Boy, did I goof up yesterday.  Thank you to the person who pointed out that in my blog about bike riding, I wrote that I was peddling my bike, not pedalling my bike. To be clear, I was riding it, not selling it. 


We all make mistakes. That’s why pencils have erasers and professional hockey GM’s get fired in Toronto.  We are all perfectly imperfect.  What is the biggest mistake you have made?  I have a not-so-short laundry list of them, including calling a bride by her sister’s name in her wedding ceremony.  Thankfully both the bride and the groom were understanding, and the sister told me afterwards that she appreciated being able to get married without the fuss of planning her own wedding. 


We all mistakes, and thus we are all required to say sorry.  People say that Canadians are very good at apologizing.  I suppose we are, but we are not the only nation that is good it. The Brits can give us a run for our money.  There is an old joke in England, “if you step on someone’s toes, how do you know they are British?  They say, “I’m sorry””.  If we are all good at making mistakes, we should all be equally good at admitting them and asking for forgiveness.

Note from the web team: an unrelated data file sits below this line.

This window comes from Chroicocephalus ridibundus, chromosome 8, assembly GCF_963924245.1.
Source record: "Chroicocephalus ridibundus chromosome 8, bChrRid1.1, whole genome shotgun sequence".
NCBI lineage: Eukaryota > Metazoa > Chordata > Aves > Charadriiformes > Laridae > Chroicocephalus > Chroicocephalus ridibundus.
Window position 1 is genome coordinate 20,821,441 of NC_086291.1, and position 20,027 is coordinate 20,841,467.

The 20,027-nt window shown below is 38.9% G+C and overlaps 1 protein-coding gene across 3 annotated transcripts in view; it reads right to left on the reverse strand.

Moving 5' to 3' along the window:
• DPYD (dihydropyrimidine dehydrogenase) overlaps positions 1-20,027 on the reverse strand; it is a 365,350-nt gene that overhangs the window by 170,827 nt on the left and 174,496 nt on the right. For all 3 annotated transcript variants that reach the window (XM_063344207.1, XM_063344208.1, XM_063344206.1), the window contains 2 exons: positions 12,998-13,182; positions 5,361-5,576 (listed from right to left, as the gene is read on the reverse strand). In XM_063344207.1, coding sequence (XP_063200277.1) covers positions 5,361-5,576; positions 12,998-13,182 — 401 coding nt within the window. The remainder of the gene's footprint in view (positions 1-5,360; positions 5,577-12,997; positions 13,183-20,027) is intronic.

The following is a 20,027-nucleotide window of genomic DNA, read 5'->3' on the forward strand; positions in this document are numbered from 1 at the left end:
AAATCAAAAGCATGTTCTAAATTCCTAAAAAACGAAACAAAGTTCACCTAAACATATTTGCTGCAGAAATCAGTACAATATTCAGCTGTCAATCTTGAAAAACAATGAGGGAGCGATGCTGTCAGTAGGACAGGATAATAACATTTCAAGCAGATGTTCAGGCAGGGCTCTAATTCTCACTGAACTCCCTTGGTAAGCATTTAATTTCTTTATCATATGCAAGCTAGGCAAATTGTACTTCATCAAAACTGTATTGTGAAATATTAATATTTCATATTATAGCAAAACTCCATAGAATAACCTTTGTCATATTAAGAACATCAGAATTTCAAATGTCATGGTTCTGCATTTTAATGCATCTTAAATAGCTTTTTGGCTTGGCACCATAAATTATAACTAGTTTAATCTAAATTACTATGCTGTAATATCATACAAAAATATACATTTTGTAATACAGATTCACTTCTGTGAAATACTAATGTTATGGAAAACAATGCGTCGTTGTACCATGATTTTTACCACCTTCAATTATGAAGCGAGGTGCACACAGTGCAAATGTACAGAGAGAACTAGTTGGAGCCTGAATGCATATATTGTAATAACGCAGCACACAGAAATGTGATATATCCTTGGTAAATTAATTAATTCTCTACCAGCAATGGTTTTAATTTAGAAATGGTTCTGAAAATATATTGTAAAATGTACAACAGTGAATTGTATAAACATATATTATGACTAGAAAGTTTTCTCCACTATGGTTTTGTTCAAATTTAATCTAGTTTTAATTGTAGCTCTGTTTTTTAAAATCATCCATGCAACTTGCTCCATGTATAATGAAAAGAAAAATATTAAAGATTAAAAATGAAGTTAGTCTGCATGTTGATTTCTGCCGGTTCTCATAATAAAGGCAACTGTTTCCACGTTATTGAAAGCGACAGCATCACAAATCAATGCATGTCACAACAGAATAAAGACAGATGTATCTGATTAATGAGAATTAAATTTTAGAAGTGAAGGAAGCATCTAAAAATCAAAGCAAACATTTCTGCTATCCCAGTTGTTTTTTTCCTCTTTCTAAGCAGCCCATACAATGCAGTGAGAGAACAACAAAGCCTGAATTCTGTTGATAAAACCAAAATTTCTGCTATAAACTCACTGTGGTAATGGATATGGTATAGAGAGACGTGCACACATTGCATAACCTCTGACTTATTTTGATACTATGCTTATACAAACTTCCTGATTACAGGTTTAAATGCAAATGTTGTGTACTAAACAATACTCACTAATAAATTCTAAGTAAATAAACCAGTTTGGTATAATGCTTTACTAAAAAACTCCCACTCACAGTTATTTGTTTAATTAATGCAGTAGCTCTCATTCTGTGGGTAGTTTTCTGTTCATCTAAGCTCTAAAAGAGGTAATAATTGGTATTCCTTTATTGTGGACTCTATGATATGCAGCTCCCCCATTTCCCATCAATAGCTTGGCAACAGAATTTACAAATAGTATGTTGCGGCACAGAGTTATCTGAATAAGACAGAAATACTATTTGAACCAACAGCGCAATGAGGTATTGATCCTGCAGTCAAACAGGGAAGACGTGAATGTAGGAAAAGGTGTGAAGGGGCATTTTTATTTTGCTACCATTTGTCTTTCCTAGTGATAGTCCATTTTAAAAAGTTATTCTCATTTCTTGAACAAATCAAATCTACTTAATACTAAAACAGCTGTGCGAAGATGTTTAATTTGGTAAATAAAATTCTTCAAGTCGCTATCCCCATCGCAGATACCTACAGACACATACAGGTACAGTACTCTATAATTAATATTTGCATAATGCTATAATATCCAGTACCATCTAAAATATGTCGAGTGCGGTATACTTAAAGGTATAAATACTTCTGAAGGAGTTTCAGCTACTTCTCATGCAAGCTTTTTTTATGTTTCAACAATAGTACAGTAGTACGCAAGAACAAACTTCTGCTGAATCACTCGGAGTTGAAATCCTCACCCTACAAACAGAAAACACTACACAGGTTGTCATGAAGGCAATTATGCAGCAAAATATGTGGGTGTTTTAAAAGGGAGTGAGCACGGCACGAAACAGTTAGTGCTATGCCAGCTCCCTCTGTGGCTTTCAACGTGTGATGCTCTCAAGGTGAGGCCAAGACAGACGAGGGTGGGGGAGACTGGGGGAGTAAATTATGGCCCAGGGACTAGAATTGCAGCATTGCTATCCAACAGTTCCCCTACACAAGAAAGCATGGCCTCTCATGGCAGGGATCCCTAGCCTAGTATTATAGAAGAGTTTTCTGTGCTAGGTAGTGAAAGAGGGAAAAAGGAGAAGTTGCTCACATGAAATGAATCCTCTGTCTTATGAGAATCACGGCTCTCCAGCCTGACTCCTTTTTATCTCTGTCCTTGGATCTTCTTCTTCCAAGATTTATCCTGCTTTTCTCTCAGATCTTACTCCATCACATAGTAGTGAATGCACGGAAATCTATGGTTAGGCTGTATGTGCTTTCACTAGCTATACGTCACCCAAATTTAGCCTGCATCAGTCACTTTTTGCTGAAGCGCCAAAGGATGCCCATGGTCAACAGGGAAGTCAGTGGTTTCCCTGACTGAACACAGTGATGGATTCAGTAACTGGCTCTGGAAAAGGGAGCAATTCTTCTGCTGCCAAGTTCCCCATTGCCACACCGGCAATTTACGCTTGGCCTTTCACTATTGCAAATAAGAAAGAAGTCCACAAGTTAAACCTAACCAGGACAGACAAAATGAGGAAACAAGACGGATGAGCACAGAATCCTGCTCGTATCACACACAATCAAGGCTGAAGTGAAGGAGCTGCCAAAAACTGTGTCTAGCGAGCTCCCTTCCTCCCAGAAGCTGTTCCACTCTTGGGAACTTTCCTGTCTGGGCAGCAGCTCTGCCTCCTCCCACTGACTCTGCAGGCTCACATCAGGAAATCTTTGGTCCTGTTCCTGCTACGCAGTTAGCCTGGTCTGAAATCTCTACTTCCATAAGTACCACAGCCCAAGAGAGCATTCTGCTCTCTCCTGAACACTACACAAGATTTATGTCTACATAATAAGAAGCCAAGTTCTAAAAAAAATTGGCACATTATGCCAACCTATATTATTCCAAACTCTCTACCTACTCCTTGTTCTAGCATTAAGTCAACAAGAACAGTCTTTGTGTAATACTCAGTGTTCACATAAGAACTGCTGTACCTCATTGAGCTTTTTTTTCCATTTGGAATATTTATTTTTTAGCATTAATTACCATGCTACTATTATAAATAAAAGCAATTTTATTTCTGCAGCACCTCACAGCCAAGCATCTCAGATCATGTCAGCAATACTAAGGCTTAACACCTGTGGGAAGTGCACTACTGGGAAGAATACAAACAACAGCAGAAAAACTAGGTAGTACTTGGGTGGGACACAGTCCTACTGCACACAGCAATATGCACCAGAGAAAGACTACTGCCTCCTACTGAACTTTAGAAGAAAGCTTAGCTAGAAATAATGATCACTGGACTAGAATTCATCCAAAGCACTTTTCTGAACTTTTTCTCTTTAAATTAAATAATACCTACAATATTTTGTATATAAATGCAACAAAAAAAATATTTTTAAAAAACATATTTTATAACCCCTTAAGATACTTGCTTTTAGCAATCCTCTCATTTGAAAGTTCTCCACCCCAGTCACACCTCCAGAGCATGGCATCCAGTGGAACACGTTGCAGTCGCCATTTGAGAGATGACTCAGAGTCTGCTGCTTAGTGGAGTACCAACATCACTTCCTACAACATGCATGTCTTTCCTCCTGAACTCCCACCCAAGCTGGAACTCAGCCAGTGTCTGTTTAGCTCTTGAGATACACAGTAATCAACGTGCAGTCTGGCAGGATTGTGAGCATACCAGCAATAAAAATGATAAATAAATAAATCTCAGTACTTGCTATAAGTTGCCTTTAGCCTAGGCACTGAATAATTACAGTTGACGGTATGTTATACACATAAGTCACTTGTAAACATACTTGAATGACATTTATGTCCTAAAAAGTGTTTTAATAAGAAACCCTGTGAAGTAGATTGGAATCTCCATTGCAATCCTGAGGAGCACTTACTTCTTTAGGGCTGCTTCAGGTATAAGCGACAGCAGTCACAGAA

But guess what?  Some of us are not as good as we may think we are. 

According to a book called, Sorry, Sorry, Sorry, there is right way to apologize and a wrong way to apologize.  Like love, apologies are meant to be unconditional.  But too often they are not. Have you ever said, “I’m sorry, but you started it”?  That is an example of a conditional apology. By adding the word “but” you are deflecting the blame to the other person, thus nullifying the apology. “But” is the number one word, according to this book, that we should never use in an apology.  Other no-no’s are “if”, “obviously”, and “regret”.  Apologies should be straightforward and sincere.  In a good apology we take full responsibly for our actions and we acknowledge the pain we have caused the other person.  When we can do that, we create safe space for the other person to forgive us or at least acknowledge that we know that we caused harm by our words or actions.     

I love this quote; “an apology is a lovely perfume; it can transform the clumsiest moment into a gracious gift”.  That I true when an apology is straightforward, sincere, and given without condition. 


“I’m sorry for my mistake yesterday, but I was rushing to get my blog written” (not good!)

“I’m sorry for my mistake yesterday, obviously it wasn’t a big deal” (not good!)

“I’m regret my mistake yesterday, but if you had something better to do than read my blog you wouldn’t have noticed it (bad on so many levels!)

“I’m sorry I made a mistake” (nailed it!)

Have a great Tuesday and enjoy the amazing weather!!